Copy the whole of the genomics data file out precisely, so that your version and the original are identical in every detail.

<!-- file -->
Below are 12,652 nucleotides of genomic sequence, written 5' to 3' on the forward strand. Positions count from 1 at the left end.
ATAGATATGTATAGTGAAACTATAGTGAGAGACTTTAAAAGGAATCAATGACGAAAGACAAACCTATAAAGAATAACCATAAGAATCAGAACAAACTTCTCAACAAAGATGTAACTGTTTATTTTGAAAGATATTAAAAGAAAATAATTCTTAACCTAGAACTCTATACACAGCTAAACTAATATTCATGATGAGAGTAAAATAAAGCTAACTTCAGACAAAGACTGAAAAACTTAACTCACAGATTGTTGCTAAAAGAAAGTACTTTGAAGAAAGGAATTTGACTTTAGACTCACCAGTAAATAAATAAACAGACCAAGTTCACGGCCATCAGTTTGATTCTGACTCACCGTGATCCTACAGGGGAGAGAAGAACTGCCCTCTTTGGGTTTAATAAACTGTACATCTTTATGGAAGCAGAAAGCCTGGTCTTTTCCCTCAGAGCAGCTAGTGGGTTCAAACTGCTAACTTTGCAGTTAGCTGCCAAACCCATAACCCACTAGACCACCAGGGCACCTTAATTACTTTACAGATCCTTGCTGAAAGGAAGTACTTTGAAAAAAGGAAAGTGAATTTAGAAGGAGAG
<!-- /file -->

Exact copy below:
Below are 12,652 nucleotides of genomic sequence, written 5' to 3' on the forward strand. Positions count from 1 at the left end.
ATAGATATGTATAGTGAAACTATAGTGAGAGACTTTAAAAGGAATCAATGACGAAAGACAAACCTATAAAGAATAACCATAAGAATCAGAACAAACTTCTCAACAAAGATGTAACTGTTTATTTTGAAAGATATTAAAAGAAAATAATTCTTAACCTAGAACTCTATACACAGCTAAACTAATATTCATGATGAGAGTAAAATAAAGCTAACTTCAGACAAAGACTGAAAAACTTAACTCACAGATTGTTGCTAAAAGAAAGTACTTTGAAGAAAGGAATTTGACTTTAGACTCACCAGTAAATAAATAAACAGACCAAGTTCACGGCCATCAGTTTGATTCTGACTCACCGTGATCCTACAGGGGAGAGAAGAACTGCCCTCTTTGGGTTTAATAAACTGTACATCTTTATGGAAGCAGAAAGCCTGGTCTTTTCCCTCAGAGCAGCTAGTGGGTTCAAACTGCTAACTTTGCAGTTAGCTGCCAAACCCATAACCCACTAGACCACCAGGGCACCTTAATTACTTTACAGATCCTTGCTGAAAGGAAGTACTTTGAAAAAAGGAAAGTGAATTTAGAAGGAGAG